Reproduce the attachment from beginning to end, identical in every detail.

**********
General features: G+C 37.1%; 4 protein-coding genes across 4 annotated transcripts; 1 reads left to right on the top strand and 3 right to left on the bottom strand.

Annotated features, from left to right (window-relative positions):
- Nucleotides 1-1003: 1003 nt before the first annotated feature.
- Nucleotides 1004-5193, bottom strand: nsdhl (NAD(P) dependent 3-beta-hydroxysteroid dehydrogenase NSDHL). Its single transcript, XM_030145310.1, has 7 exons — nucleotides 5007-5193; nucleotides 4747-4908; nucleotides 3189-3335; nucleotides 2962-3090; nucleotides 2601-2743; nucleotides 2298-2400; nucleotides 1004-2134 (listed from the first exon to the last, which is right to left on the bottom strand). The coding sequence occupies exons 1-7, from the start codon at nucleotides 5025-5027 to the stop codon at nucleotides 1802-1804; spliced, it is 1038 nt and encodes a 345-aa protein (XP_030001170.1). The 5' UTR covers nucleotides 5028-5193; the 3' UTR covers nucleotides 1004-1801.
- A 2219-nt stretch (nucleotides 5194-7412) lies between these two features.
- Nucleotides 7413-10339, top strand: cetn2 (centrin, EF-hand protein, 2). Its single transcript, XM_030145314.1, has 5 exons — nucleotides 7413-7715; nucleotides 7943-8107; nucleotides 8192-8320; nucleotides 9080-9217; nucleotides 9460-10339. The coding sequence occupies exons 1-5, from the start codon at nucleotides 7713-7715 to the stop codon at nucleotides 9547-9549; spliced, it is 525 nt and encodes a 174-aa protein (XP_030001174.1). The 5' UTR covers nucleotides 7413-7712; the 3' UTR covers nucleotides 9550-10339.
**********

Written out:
General features: G+C 37.1%; 4 protein-coding genes across 4 annotated transcripts; 1 reads left to right on the top strand and 3 right to left on the bottom strand.

Annotated features, from left to right (window-relative positions):
- Nucleotides 1-1003: 1003 nt before the first annotated feature.
- Nucleotides 1004-5193, bottom strand: nsdhl (NAD(P) dependent 3-beta-hydroxysteroid dehydrogenase NSDHL). Its single transcript, XM_030145310.1, has 7 exons — nucleotides 5007-5193; nucleotides 4747-4908; nucleotides 3189-3335; nucleotides 2962-3090; nucleotides 2601-2743; nucleotides 2298-2400; nucleotides 1004-2134 (listed from the first exon to the last, which is right to left on the bottom strand). The coding sequence occupies exons 1-7, from the start codon at nucleotides 5025-5027 to the stop codon at nucleotides 1802-1804; spliced, it is 1038 nt and encodes a 345-aa protein (XP_030001170.1). The 5' UTR covers nucleotides 5028-5193; the 3' UTR covers nucleotides 1004-1801.
- A 2219-nt stretch (nucleotides 5194-7412) lies between these two features.
- Nucleotides 7413-10339, top strand: cetn2 (centrin, EF-hand protein, 2). Its single transcript, XM_030145314.1, has 5 exons — nucleotides 7413-7715; nucleotides 7943-8107; nucleotides 8192-8320; nucleotides 9080-9217; nucleotides 9460-10339. The coding sequence occupies exons 1-5, from the start codon at nucleotides 7713-7715 to the stop codon at nucleotides 9547-9549; spliced, it is 525 nt and encodes a 174-aa protein (XP_030001174.1). The 5' UTR covers nucleotides 7413-7712; the 3' UTR covers nucleotides 9550-10339.